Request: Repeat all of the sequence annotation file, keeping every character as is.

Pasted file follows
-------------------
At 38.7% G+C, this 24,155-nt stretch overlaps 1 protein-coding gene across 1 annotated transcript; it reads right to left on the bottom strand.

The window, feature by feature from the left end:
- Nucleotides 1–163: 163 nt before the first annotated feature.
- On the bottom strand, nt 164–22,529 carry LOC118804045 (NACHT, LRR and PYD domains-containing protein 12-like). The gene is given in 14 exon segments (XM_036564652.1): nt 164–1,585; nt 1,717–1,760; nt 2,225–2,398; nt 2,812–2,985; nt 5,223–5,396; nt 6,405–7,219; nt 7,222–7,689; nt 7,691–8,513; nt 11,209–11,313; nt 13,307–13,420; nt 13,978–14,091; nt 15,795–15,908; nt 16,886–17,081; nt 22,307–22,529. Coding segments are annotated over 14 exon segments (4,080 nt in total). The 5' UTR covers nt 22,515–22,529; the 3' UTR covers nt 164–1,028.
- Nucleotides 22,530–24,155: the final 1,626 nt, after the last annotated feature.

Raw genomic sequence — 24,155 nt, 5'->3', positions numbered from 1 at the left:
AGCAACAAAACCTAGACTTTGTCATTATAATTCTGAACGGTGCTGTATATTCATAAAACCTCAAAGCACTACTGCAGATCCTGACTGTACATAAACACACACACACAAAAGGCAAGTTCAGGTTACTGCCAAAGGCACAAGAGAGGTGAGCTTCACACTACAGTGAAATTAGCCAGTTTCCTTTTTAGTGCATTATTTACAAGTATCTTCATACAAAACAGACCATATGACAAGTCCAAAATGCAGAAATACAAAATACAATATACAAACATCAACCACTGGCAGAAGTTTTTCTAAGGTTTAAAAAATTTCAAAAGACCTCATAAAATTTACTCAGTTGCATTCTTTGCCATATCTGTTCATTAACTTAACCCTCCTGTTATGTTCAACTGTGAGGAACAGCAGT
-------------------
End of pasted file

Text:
At 38.7% G+C, this 24,155-nt stretch overlaps 1 protein-coding gene across 1 annotated transcript; it reads right to left on the bottom strand.

The window, feature by feature from the left end:
- Nucleotides 1–163: 163 nt before the first annotated feature.
- On the bottom strand, nt 164–22,529 carry LOC118804045 (NACHT, LRR and PYD domains-containing protein 12-like). The gene is given in 14 exon segments (XM_036564652.1): nt 164–1,585; nt 1,717–1,760; nt 2,225–2,398; nt 2,812–2,985; nt 5,223–5,396; nt 6,405–7,219; nt 7,222–7,689; nt 7,691–8,513; nt 11,209–11,313; nt 13,307–13,420; nt 13,978–14,091; nt 15,795–15,908; nt 16,886–17,081; nt 22,307–22,529. Coding segments are annotated over 14 exon segments (4,080 nt in total). The 5' UTR covers nt 22,515–22,529; the 3' UTR covers nt 164–1,028.
- Nucleotides 22,530–24,155: the final 1,626 nt, after the last annotated feature.

Raw genomic sequence — 24,155 nt, 5'->3', positions numbered from 1 at the left:
AGCAACAAAACCTAGACTTTGTCATTATAATTCTGAACGGTGCTGTATATTCATAAAACCTCAAAGCACTACTGCAGATCCTGACTGTACATAAACACACACACACAAAAGGCAAGTTCAGGTTACTGCCAAAGGCACAAGAGAGGTGAGCTTCACACTACAGTGAAATTAGCCAGTTTCCTTTTTAGTGCATTATTTACAAGTATCTTCATACAAAACAGACCATATGACAAGTCCAAAATGCAGAAATACAAAATACAATATACAAACATCAACCACTGGCAGAAGTTTTTCTAAGGTTTAAAAAATTTCAAAAGACCTCATAAAATTTACTCAGTTGCATTCTTTGCCATATCTGTTCATTAACTTAACCCTCCTGTTATGTTCAACTGTGAGGAACAGCAGT